Re: [tram] Adam Roach's Discuss on draft-ietf-tram-stunbis-16: (with DISCUSS and COMMENT)

Marc Petit-Huguenin <marc@petit-huguenin.org> Mon, 23 April 2018 22:38 UTC

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From: Marc Petit-Huguenin <marc@petit-huguenin.org>
To: Adam Roach <adam@nostrum.com>, The IESG <iesg@ietf.org>
Cc: draft-ietf-tram-stunbis@ietf.org, Gonzalo.Camarillo@ericsson.com, Tolga Asveren <tasveren@rbbn.com>, tram-chairs@ietf.org, tram@ietf.org
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Subject: Re: [tram] Adam Roach's Discuss on draft-ietf-tram-stunbis-16: (with DISCUSS and COMMENT)
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Hi Adam,

Thanks for the review, please see my responses inline.

This is also the last review I can process until Saturday 28.  The remaining of the work to do on stunbis is:

- process Alexey Melnikov review
- process Process Benjamin Kaduk review
- add text for Dale Worley point on IPv6 NAT
- add text explaining the bid-attack protection mechanism
- work on answer to §6.2.3 below
- answer additional concerns following my responses
- final review for language
- publish -17


On 04/17/2018 11:03 PM, Adam Roach wrote:
> Adam Roach has entered the following ballot position for
> draft-ietf-tram-stunbis-16: Discuss
> 

[...]

> 
> 
> ----------------------------------------------------------------------
> DISCUSS:
> ----------------------------------------------------------------------
> 
> Thanks to everyone who worked on this revision of the STUN protocol. Thanks in
> particular to the ARTART reviewer and to the authors for actively engaging on
> the points he raised.
> 
> I have one concern about interoperability and another about the IANA changes
> that I believe require changes to the document prior to publication.
> 
> §14.2:
> 
>>  X-Port is computed by taking the mapped port in host byte order,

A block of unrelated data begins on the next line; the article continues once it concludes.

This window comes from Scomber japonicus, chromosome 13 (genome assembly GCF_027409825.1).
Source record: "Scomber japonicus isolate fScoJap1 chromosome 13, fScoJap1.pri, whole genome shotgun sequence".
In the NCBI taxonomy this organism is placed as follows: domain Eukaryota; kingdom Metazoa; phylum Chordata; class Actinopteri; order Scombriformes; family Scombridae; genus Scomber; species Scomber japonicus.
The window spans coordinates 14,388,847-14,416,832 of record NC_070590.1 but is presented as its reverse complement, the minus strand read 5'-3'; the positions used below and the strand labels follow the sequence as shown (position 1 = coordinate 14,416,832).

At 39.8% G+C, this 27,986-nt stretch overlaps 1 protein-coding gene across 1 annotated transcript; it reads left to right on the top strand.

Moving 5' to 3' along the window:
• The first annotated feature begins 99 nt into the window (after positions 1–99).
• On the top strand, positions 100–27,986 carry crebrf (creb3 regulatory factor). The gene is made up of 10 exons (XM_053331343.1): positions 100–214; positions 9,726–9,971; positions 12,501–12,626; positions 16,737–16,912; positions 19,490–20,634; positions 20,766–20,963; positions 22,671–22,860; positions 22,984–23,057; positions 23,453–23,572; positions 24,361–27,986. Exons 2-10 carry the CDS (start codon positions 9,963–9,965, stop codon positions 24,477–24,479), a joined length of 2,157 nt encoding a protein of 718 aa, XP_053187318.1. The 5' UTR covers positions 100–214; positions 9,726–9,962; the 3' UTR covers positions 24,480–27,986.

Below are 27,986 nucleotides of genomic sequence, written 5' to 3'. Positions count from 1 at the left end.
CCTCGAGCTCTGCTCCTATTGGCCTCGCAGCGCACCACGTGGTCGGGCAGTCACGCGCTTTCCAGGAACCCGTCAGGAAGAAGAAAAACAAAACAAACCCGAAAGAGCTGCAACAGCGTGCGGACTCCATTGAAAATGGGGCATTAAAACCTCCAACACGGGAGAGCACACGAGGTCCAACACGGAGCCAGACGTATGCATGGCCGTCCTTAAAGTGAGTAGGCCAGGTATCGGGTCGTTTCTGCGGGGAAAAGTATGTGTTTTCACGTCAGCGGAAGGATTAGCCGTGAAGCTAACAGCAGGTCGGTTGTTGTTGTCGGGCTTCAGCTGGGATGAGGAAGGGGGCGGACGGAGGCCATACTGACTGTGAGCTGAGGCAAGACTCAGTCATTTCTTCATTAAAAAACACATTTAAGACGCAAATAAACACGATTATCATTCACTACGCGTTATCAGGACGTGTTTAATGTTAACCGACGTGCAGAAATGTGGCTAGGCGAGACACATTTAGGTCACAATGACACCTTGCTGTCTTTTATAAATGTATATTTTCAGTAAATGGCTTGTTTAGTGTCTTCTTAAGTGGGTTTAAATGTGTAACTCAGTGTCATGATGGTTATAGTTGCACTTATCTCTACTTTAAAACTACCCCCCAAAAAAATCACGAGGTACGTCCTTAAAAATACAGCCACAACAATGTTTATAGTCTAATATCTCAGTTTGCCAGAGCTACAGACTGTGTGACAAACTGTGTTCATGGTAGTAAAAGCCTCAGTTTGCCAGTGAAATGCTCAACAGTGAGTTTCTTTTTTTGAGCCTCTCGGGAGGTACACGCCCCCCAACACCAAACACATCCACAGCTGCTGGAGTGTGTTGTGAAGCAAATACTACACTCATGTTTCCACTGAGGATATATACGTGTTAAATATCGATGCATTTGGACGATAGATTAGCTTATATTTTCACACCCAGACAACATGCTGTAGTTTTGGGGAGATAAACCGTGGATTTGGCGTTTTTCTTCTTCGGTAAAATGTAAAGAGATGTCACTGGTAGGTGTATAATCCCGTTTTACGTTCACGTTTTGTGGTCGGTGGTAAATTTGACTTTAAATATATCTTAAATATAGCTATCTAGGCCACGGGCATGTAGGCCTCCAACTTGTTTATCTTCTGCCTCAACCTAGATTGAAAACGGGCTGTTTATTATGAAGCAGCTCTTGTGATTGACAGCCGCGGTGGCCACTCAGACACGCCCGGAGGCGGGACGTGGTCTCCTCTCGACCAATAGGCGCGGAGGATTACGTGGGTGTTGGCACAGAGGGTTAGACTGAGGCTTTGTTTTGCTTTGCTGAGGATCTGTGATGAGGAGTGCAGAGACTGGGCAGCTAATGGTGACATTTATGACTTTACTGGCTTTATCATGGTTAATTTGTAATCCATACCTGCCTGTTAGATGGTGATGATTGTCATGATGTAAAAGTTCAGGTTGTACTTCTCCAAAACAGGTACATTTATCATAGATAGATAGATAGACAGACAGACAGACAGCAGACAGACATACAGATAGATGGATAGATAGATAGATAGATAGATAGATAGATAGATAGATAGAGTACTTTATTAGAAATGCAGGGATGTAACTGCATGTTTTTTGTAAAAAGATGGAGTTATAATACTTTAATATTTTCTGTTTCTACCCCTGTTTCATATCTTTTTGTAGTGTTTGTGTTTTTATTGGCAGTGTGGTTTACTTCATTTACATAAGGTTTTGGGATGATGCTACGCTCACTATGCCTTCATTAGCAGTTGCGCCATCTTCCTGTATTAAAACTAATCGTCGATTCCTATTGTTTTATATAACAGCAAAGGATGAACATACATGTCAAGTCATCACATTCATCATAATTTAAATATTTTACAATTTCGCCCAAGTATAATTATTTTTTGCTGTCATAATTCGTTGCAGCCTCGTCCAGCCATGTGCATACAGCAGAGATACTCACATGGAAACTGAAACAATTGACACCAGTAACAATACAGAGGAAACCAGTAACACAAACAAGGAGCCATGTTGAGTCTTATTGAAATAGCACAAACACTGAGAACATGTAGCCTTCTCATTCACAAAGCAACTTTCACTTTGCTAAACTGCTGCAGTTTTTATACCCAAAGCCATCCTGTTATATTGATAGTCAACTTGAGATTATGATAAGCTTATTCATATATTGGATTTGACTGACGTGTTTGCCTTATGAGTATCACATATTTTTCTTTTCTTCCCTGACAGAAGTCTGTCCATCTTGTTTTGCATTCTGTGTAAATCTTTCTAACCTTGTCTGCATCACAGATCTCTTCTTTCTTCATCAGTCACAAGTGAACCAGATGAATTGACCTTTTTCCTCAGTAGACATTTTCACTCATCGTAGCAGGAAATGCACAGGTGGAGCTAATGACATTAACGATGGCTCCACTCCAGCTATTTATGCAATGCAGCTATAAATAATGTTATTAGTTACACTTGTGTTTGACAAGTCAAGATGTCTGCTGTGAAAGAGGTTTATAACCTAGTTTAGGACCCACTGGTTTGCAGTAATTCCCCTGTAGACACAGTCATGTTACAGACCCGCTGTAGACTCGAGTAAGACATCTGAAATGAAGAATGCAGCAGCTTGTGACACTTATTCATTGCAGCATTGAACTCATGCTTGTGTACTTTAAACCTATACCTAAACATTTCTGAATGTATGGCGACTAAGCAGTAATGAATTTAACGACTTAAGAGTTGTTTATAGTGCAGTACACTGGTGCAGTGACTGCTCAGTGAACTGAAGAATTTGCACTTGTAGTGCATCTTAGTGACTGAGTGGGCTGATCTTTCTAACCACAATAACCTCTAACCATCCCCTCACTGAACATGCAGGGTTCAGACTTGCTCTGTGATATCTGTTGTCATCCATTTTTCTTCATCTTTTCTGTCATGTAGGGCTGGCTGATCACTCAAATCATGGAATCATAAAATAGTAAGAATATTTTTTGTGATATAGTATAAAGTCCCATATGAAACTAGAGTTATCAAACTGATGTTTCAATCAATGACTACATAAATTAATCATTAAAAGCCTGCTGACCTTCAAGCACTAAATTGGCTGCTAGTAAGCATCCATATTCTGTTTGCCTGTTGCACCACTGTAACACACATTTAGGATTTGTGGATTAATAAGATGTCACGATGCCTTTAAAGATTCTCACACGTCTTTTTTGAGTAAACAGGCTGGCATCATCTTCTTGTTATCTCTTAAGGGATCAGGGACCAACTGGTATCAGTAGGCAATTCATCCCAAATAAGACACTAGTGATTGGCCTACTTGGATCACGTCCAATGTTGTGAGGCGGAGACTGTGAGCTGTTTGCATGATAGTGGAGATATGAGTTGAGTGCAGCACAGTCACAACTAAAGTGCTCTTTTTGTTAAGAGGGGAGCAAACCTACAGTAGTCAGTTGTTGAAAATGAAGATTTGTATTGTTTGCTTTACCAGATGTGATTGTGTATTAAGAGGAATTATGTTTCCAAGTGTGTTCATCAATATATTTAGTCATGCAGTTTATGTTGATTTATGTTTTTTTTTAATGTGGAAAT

>>  XOR'ing it with the most significant 16 bits of the magic cookie, and
>>  then the converting the result to network byte order.  If the IP
>>  address family is IPv4, X-Address is computed by taking the mapped IP
>>  address in host byte order, XOR'ing it with the magic cookie, and
>>  converting the result to network byte order.  If the IP address
>>  family is IPv6, X-Address is computed by taking the mapped IP address
>>  in host byte order, XOR'ing it with the concatenation of the magic
>>  cookie and the 96-bit transaction ID, and converting the result to
>>  network byte order.
> 
> The discussion of performing operations "in host byte order" is very confusing,
> and seems likely to cause issues communicating between machines of different
> endianness. As an implementor, based on this description, I cannot tell
> whether, given a port of 0x1234 (and operating on a little-endian machine),
> I'm supposed to do:
> 
> Port (host order):   34 12
> Magic Cookie Prefix: 21 12
> Result (host order): 15 00
> X-Port (net order):  00 15
> 
> or:
> 
> Port (host order):   34 12
> Magic Cookie Prefix: 12 21
> Result (host order): 26 33
> X-Port (net order):  33 26
> 
> One of these is clearly wrong. I think it's the first one, but I *also* think
> that the first one is the most straightforward interpretation of the quoted
> paragraph.
> 
> The following would seem to be a complete description of the
> operation without introducing possible confusion about the difference between
> host and network order:
> 
>    X-Port is computed by XOR'ing the mapped port with the most significant 16
>    bits of the magic cookie.  If the IP address family is IPv4, X-Address is
>    computed XOR'ing the mapped IP with the magic cookie.  If the IP address
>    family is IPv6, X-Address is computed by XOR'ing the mapped IP address with
>    the concatenation of the magic cookie and the 96-bit transaction ID. In all
>    cases, the XOR operation works on its inputs in network byte order (that is,
>    the order they will be encoded in the message).
> 
> This makes it clear that the proper operation is:
> 
> Port:                12 34
> Magic Cookie Prefix: 21 12
> Result / X-Port:     33 26

It seems that you are advocating the opposite of what is traditionally done on that subject:  Always do all the calculations using the computer order and eventually convert to/from the network order when writing/reading a packet.  That basically force all little-endian computers (which is most computers nowadays) to do their work in big-endian format.

If there is some ambiguity in the text, I am all for fixing it, for example by saying that the 16 bits of the magic cookie, the magic cookie and the concatenation of the magic cookie and the 96-bit transaction ID should all be converted into host byte order before been used with the XOR operation - which is done automatically when loading them in integer variables.

> 
> ---------------------------------------------------------------------------
> 
> §17.3.1:
> 
>>  IANA is requested to update the names for attributes 0x0002, 0x0003,
>>  0x0004, 0x0005, 0x0007, and 0x000B, and the reference from RFC 5389
>>  to RFC-to-be for the following STUN methods: